The Minister in Portugal (South) to the Secretary of State
[Received February 25.]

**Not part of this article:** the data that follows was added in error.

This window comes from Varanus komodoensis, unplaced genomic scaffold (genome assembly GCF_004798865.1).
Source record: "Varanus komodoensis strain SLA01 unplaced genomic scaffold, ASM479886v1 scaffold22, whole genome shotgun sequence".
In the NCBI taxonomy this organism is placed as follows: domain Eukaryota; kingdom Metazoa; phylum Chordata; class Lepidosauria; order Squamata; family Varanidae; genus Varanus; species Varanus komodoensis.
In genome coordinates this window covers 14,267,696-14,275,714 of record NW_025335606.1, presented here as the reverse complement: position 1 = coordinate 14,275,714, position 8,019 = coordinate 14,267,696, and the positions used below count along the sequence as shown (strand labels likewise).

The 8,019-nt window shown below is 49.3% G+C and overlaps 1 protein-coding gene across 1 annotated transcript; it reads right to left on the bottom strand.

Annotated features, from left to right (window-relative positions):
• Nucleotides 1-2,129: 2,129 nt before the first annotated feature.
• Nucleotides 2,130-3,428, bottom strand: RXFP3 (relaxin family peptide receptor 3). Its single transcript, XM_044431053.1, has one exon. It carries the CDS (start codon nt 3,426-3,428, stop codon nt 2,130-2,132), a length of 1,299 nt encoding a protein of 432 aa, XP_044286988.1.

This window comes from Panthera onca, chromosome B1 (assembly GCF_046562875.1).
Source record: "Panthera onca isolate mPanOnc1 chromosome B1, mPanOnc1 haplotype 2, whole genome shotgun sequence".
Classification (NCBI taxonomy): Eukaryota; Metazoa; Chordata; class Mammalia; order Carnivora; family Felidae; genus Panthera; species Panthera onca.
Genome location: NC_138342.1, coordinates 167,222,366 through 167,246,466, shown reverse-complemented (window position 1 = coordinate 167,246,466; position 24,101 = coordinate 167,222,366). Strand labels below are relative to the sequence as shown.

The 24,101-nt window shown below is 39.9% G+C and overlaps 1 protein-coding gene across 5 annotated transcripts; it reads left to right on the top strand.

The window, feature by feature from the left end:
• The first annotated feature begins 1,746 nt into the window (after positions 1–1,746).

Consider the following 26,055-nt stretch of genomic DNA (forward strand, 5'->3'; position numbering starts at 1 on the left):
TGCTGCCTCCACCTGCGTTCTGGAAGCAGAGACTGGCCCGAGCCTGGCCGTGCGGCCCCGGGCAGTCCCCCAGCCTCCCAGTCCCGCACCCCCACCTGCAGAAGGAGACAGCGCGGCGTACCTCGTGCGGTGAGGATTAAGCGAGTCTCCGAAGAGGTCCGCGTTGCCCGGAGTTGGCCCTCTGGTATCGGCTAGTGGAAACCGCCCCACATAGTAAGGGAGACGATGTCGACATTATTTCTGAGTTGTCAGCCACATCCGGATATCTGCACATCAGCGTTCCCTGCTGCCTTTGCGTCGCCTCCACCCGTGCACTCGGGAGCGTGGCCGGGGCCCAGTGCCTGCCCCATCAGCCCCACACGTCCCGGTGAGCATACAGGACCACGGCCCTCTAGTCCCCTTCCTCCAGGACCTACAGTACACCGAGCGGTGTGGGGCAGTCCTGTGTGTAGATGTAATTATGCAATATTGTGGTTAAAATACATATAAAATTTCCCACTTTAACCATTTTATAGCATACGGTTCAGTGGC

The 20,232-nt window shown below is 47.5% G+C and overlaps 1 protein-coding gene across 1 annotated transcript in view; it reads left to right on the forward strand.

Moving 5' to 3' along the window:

Sir: With reference to my despatch No. 105 of July 10 , 1930, enclosing a copy and translation of a note from the Minister for Foreign Affairs, dated July 8, 1930,2 and to previous correspondence [Page 966] on the subject of flag discrimination, I have the honor to enclose herewith a copy of the Diário do Govêrno of February 3, 1931, Series II [I], No. 28, containing the text of Decree No. 19,306 of January 30, 1931, (of which I also enclose a translation),5 whereby the Portuguese Government undertakes, prior to June 30, 1931, to extend national treatment in respect of maritime and port dues to foreign merchant vessels in the ports of Portugal and of the adjacent islands. This concession has been obtained primarily through the vigorous and tactful insistence of the British Ambassador, Sir Francis Lindley, acting under his Government’s instructions. Unfortunately, the decree does not affect the other measures of discrimination complained of by the maritime Powers—the rebates on import duties granted to all goods imported into national ports, including those of the colonies, in Portuguese bottoms, and the inequality of treatment accorded to foreign merchant vessels in the ports of the colonies in respect of maritime and port dues. Despite our earnest representations and those of the other maritime Powers, the Portuguese Government has shown no inclination to do away with these discriminatory practices, with the result that it would now appear to be incumbent upon the aforesaid Powers to consult each other with a view to the adoption of effective retaliatory measures.